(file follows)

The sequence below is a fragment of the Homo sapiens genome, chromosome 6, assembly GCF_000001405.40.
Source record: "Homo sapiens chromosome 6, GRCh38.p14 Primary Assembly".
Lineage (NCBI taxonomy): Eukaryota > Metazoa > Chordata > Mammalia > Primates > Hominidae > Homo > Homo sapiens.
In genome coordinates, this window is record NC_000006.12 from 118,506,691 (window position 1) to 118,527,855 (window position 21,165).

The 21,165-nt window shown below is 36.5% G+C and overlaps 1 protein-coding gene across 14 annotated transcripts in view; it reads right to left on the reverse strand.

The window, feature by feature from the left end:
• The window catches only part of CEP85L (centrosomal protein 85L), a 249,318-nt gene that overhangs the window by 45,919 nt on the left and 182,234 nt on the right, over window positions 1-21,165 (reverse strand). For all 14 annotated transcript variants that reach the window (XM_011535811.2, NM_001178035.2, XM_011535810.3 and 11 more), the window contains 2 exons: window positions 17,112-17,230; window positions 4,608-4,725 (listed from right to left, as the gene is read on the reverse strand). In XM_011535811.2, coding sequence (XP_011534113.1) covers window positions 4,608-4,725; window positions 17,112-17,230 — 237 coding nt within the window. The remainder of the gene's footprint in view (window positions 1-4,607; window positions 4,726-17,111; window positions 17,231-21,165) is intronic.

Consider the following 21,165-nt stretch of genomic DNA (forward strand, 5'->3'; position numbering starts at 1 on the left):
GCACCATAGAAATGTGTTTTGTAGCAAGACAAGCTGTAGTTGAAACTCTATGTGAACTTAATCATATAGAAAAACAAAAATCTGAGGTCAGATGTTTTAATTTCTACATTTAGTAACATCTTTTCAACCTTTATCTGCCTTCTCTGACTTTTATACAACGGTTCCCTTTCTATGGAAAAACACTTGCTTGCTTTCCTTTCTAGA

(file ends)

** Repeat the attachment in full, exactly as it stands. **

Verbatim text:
The sequence below is a fragment of the Homo sapiens genome, chromosome 6, assembly GCF_000001405.40.
Source record: "Homo sapiens chromosome 6, GRCh38.p14 Primary Assembly".
Lineage (NCBI taxonomy): Eukaryota > Metazoa > Chordata > Mammalia > Primates > Hominidae > Homo > Homo sapiens.
In genome coordinates, this window is record NC_000006.12 from 118,506,691 (window position 1) to 118,527,855 (window position 21,165).

The 21,165-nt window shown below is 36.5% G+C and overlaps 1 protein-coding gene across 14 annotated transcripts in view; it reads right to left on the reverse strand.

The window, feature by feature from the left end:
• The window catches only part of CEP85L (centrosomal protein 85L), a 249,318-nt gene that overhangs the window by 45,919 nt on the left and 182,234 nt on the right, over window positions 1-21,165 (reverse strand). For all 14 annotated transcript variants that reach the window (XM_011535811.2, NM_001178035.2, XM_011535810.3 and 11 more), the window contains 2 exons: window positions 17,112-17,230; window positions 4,608-4,725 (listed from right to left, as the gene is read on the reverse strand). In XM_011535811.2, coding sequence (XP_011534113.1) covers window positions 4,608-4,725; window positions 17,112-17,230 — 237 coding nt within the window. The remainder of the gene's footprint in view (window positions 1-4,607; window positions 4,726-17,111; window positions 17,231-21,165) is intronic.

Consider the following 21,165-nt stretch of genomic DNA (forward strand, 5'->3'; position numbering starts at 1 on the left):
GCACCATAGAAATGTGTTTTGTAGCAAGACAAGCTGTAGTTGAAACTCTATGTGAACTTAATCATATAGAAAAACAAAAATCTGAGGTCAGATGTTTTAATTTCTACATTTAGTAACATCTTTTCAACCTTTATCTGCCTTCTCTGACTTTTATACAACGGTTCCCTTTCTATGGAAAAACACTTGCTTGCTTTCCTTTCTAGA